The apocalyptic presidency

We don't hear about campaign finance these days.  It got drowned in the flood of money loosed by Mike Bloomberg.  With billionaires Trump and Bloomers taking over presidential campaigns, this issue just doesn't matter much anymore.

Rather than putting their money behind someone else, the real rich guys are getting into the batting cage themselves.  While preferable to us not really knowing where a given candidate's money comes from, this does raise the hoary old fear of only the rich being able to run for president.

But it's always been only the rich who could run for president.  While paying your own way is rather in-your-face, it's not very different in principle from having someone else pay your way.  It's the principle of paying for your date or getting your date to foot the bill.  You both get there; it just looks different when somebody else pays for you.  And you're now somewhat in the other's debt.

Mike Bloomberg earned billions in technology, Donald Trump in construction.  The former is tech-oriented, the latter more people-dependent.  We know (because he's told us) that Bloomberg is a manager.  We know (because we've seen it) that Trump is a leader.  Each was very, very good at what he did.  Since both managerial and leadership qualities matter, it comes down to what you think is more needed in the highest political office in the land: a manager or a leader.

We've seen examples of both in recent presidents and presidential races.  Reagan was a leader.  Both Bushes were managers.  Clinton was something of a mix.  Obama was neither manager nor leader, though he flattered himself as a leader.  Ditto Hillary.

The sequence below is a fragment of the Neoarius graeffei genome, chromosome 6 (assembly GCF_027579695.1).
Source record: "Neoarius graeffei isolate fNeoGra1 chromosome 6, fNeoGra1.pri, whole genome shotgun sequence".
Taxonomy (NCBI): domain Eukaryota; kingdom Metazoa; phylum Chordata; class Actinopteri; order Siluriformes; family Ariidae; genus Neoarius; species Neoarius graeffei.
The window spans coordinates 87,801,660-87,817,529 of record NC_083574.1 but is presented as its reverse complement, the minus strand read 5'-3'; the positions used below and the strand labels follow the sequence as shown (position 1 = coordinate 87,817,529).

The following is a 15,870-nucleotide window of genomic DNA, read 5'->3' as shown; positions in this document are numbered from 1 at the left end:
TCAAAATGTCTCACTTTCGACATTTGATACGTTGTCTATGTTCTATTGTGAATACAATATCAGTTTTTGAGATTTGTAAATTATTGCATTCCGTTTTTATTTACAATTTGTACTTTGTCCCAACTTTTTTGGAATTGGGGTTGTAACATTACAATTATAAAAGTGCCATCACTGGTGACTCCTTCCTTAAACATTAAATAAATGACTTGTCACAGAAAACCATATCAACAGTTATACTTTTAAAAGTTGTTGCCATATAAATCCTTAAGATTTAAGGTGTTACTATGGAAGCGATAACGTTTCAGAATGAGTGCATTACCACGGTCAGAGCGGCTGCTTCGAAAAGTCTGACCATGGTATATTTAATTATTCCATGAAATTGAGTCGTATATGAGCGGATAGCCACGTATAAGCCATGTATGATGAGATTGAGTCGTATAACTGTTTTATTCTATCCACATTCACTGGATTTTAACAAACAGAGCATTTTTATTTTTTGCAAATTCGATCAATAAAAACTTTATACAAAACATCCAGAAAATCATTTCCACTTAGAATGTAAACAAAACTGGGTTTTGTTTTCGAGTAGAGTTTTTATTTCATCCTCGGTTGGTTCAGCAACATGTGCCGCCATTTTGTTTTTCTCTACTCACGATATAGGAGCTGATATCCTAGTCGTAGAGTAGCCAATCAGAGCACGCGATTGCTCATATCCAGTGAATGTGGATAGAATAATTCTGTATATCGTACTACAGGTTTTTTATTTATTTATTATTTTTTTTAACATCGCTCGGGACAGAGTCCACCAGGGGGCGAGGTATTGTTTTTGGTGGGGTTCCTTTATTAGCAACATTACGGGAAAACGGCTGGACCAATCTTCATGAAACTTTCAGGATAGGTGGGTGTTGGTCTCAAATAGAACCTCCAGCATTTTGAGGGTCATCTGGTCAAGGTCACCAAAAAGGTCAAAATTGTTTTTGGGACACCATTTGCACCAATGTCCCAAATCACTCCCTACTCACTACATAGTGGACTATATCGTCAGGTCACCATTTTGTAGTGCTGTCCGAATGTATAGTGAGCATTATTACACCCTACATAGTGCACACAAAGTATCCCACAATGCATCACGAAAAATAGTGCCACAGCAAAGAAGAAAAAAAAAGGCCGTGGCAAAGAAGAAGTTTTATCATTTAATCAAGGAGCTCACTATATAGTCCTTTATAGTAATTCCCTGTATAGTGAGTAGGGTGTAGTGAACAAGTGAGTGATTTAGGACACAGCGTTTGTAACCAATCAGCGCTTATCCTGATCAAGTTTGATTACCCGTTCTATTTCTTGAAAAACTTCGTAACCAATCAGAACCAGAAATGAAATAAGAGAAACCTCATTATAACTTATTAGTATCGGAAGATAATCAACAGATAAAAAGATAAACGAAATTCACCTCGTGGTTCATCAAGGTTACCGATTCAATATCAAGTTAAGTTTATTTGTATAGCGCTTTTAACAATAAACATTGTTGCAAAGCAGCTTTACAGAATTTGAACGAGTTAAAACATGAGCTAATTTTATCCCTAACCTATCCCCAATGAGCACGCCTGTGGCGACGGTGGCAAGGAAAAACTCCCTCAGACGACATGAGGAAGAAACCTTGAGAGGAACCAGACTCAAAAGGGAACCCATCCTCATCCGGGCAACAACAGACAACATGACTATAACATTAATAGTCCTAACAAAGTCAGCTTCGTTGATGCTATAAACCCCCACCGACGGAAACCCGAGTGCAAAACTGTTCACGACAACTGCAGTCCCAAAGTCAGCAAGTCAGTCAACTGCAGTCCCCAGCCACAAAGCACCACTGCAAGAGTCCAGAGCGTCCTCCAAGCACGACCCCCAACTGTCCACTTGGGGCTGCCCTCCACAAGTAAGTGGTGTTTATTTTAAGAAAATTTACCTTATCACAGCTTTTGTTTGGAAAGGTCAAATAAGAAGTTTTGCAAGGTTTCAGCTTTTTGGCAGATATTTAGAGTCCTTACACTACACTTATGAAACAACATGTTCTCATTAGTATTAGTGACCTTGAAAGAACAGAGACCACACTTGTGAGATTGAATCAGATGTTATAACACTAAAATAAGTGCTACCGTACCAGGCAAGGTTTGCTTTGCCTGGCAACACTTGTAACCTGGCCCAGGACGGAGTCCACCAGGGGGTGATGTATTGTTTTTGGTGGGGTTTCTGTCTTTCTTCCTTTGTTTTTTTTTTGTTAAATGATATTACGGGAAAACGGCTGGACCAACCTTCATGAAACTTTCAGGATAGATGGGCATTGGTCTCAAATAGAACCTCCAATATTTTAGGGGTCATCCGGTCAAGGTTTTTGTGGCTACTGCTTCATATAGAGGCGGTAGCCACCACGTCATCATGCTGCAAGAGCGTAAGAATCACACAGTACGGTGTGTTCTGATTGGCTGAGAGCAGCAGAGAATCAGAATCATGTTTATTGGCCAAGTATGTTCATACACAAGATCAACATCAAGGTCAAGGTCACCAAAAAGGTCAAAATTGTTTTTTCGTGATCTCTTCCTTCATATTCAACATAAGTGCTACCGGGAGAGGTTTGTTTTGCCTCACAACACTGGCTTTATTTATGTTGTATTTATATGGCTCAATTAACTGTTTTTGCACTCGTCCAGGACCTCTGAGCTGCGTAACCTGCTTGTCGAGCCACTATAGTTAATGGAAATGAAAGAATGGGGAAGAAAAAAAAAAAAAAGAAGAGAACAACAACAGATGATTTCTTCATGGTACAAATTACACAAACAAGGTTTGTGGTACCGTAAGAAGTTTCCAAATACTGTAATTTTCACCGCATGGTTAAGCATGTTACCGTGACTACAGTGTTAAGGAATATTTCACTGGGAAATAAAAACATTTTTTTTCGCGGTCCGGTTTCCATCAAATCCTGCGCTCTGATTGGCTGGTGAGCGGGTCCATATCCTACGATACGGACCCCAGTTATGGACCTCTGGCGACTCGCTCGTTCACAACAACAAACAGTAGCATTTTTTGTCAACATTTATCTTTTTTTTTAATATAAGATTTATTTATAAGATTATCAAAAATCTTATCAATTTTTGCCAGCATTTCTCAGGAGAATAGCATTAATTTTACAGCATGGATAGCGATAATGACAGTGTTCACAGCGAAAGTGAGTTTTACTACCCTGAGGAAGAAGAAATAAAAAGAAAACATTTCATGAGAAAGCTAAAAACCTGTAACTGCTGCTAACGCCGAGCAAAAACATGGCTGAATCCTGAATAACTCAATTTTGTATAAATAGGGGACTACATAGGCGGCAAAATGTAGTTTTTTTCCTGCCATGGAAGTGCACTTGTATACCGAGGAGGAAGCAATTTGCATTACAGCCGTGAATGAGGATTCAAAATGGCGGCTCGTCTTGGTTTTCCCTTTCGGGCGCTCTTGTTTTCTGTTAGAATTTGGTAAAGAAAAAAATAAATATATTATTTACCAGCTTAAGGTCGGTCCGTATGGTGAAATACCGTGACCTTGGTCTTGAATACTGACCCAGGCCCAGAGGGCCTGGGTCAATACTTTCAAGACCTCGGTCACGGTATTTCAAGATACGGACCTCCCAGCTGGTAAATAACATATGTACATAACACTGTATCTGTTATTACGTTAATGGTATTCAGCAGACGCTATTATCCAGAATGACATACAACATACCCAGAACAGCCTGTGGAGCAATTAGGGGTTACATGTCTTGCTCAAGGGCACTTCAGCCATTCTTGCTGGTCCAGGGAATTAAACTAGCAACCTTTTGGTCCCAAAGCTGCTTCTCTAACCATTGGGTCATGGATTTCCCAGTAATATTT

Bernie is a rare phenomenon of a confluence of ideas that he did not create yielding an atmosphere in which his strangeness makes him seem like a leader.  In this sense, he may parallel that German guy back in the thirties.  In less unusual times, that dude would never have made it in politics.  Were our times not so unusual, Bernie would never have been considered presidential material.

In any case, if November pits Mike against Donald, it will be a manager going up against a leader.  If it's Bernie versus Donald, it will be a weak leader with no executive experience against a strong leader with a wealth of it.  It's also two guys nobody would have given a chance a decade ago.

The world has been down this path before.  Our polity today has much in common with early 20th-century Germany.  In those days, Germans were looking for a man of action who would stop talking and do something.  Their education system had trained them for a hundred years to think that way, creating an atmosphere where a strange Austrian actually seemed appealing.

Something similar has happened here.  For too long, we let it go as the education system subverted our kids to communism.  We didn't want to confront their unpleasantness; it was just their youth, we thought, and they'd get over it.  But now those kids have created the atmosphere where a creature as odd as Bernie Sanders, neither a manager nor a leader, has to be taken seriously.  Our Left is ready, as Germans were a century ago, to burn down the old order to get the one they want.

James Hodgkinson and Kyle Jurek, Brownshirts in all but name, fly to the Bern like a moth to a flame.

If Trump wins again, we'll have four more good (or at least decent) years.  If either the criminal Left (of the Deep State) or the Idiot Left (of the Bern) gains the presidency, this time or in the foreseeable future, it's all over.  Our lassitude is coming back to haunt us, the bill coming due, the worm turning, the chickens hatching, the swan singing.  It was tragedy when this happened a century ago.  A second time around, it will not be farce, but apocalypse.

Image: Gage Skidmore via Flickr.